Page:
I think many will agree with me when I say that good data analysis is often fueled by great coffee. Living where I do, the Pacific Northwest region of the US, we have a bit of a coffee (and beer) culture and my palette has become spoiled by the many great local coffee shops serving your choice of locally roasted single varietal beans (Ethiopian Duromina or Indoesian Gajah Acehc, anyone?). Unfortunately, due to the way most of my days unfold, I usually don’t have the time to make the trip to a local shop to buy an espresso (which happens to be my drink–3-4 shots of espresso, a tiny dollop of milk and a half a packet of sweetener).
The good news is, a few years ago, I discovered the moka pot (or stovetop espresso machine), and it is now a part of my everyday routine. Which glosses over the point that it makes some really… really good coffee. So, for those of you who have yet to give it a shot (did you see what I did there…) here are my tips and tricks for making a great pot of coffee with one of these devices.
In terms of tools and ingredients all you need are a Moka pot (I purchased a Bialetti from Amazon, but I’m sure you can find one locally if you prefer), some finely ground dark roast coffee beans and some clean water. I use a 9-cup maker and I find that it provides the 3 “triple shot”-sized servings I require to make it through a day.
When making a coffee with one of these the first thing you need to do is fill the water reservoir. There should be a raised mark inside of the reservoir cylinder to use as a guide. DO NOT fill over this mark, as you will disable the proper functioning of the pressure release valve. I tend to under-fill by just a bit.
Next fill the coffee chamber with ground beans. Experiment with different roasts/blends until you find what you like. While I do sometimes splurge on locally micro-roasted single varietals, I do also find that Starbucks Verona or Espresso roast do well as daily drinkers. Here is where my method of brewing differs from what I’ve read from various sources. Most instructions will tell you not to pack or tamp the grinds down in the chamber. While I do not vigorously pack the grinds in, I do take the back of a tablespoon and gently apply some pressure to the beans in the chamber to smooth out the top layer. If you are incapable of applying only a small amount of force, I’d just skip this step.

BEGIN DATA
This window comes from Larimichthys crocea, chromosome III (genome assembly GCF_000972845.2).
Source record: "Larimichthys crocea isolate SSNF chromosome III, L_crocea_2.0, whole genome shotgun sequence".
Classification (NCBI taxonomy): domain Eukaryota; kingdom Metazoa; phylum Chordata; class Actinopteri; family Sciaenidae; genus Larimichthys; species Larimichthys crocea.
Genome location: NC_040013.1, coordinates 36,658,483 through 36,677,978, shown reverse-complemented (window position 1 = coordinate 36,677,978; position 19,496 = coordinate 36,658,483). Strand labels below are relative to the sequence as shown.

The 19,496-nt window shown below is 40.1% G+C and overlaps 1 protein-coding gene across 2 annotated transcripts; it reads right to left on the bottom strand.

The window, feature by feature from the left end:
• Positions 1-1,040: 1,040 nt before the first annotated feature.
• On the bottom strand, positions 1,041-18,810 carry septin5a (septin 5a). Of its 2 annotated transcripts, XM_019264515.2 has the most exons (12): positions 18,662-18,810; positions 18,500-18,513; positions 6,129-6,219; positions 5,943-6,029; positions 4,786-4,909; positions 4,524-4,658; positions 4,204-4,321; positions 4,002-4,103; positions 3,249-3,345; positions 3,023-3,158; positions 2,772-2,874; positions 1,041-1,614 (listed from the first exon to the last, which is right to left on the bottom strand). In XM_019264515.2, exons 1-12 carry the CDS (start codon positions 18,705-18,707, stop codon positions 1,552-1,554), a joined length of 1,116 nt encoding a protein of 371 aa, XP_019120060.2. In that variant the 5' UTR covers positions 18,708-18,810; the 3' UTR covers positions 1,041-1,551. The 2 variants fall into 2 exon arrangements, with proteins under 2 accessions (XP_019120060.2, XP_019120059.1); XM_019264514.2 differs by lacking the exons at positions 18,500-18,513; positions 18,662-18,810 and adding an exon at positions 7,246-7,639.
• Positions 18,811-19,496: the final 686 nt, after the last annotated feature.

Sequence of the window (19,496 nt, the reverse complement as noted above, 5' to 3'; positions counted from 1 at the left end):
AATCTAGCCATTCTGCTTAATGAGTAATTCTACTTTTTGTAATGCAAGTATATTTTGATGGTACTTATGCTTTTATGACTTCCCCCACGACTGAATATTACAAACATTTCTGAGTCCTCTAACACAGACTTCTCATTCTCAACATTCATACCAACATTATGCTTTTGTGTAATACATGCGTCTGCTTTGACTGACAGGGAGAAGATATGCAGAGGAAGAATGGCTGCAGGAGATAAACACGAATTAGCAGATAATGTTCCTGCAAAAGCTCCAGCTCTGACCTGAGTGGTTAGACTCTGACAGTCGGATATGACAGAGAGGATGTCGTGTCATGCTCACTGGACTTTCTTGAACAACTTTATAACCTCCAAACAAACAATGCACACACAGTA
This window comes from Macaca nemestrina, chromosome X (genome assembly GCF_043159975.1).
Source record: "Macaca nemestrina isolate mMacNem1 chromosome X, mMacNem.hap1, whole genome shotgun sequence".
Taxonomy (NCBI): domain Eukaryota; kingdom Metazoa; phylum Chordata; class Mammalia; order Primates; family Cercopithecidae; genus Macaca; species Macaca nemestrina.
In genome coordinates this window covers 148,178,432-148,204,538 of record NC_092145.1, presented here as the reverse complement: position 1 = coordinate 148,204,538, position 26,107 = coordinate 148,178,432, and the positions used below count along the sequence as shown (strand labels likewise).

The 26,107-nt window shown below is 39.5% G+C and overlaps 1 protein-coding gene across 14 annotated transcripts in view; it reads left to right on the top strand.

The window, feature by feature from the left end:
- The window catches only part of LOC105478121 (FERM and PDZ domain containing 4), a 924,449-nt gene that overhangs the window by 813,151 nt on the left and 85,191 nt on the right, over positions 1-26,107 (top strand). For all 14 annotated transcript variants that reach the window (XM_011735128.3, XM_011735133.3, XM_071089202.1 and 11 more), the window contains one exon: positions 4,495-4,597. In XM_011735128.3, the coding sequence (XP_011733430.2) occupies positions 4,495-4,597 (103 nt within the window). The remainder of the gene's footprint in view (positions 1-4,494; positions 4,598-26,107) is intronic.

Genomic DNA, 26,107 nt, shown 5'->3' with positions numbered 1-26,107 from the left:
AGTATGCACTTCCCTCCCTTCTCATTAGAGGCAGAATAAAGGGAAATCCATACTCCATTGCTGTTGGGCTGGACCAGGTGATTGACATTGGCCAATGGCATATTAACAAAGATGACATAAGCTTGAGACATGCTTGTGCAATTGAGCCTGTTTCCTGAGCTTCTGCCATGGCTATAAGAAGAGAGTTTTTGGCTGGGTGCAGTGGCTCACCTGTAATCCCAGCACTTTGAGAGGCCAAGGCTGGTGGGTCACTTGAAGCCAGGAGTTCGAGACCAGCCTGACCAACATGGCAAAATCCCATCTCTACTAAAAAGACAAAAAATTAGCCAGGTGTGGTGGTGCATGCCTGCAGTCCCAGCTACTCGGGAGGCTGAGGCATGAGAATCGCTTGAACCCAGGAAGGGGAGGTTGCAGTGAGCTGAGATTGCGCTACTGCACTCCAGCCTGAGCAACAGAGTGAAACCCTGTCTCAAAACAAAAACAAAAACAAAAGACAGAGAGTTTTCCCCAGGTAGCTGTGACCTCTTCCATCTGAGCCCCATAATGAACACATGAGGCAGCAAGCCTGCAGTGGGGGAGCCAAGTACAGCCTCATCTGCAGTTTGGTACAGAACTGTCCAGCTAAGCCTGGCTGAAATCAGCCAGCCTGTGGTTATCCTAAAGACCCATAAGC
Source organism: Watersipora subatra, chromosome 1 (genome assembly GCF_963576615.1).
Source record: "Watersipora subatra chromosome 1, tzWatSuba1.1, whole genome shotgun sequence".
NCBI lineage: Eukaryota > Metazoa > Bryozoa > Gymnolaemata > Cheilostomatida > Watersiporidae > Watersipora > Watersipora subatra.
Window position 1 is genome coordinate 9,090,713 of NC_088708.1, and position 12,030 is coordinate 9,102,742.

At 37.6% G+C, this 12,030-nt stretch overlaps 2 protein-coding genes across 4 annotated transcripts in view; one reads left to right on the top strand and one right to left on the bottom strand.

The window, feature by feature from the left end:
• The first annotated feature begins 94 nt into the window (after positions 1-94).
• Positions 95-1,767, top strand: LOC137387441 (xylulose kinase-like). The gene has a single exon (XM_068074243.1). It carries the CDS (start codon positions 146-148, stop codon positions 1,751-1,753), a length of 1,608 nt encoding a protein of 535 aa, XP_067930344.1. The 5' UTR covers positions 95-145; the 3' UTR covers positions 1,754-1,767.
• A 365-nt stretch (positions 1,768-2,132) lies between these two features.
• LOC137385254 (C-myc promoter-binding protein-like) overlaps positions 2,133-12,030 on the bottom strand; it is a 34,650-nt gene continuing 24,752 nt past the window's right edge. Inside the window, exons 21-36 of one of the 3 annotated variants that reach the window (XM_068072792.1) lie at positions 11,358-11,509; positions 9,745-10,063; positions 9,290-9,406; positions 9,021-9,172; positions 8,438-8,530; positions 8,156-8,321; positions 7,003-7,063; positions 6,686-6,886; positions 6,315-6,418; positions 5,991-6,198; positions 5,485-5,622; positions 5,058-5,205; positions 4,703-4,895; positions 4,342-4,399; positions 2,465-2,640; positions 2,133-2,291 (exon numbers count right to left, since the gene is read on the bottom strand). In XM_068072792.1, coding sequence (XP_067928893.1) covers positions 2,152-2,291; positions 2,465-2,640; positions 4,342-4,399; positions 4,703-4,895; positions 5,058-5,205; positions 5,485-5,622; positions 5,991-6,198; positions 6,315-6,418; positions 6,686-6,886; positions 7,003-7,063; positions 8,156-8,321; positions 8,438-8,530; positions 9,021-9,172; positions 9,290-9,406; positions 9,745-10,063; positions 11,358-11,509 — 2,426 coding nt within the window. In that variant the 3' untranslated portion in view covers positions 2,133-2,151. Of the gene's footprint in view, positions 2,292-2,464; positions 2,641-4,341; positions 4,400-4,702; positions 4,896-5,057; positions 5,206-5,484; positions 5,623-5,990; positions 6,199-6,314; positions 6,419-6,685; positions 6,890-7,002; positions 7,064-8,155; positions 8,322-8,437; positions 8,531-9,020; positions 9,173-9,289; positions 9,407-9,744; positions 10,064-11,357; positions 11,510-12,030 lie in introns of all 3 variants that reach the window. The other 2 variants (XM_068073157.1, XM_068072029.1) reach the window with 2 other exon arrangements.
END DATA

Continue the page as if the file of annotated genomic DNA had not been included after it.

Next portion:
Lastly, I set the gas burner on our stove to medium-high, and wait for the magic to happen (the cook time will vary with your BTUs/the size and type of Moka pot, etc.,). This is where there will have to be some trial and error on your part. Also, the cooking procedure is where I’ve read different advice as well. Some will say to set your burner on high, for example. What I find is that, If I set the burner on medium-high, I have a greater amount of control over the very end of the cook, which is an important part of the process for me. At medium-high, I can come back to the pot when the cook is almost finished and turn the burner off for the very last stages of the brew. Turning off the heat stalls pressurization within the water chamber and allows the water vapor to push its way through the grinds with slightly less force at the end of the cook forming a pseudo-crema at the end of the cook. This is in contrast to the forceful popping and gurgling you will experience if you keep the burner on high until the end.
Next, pour and enjoy! Now, go out and make some great data analysis!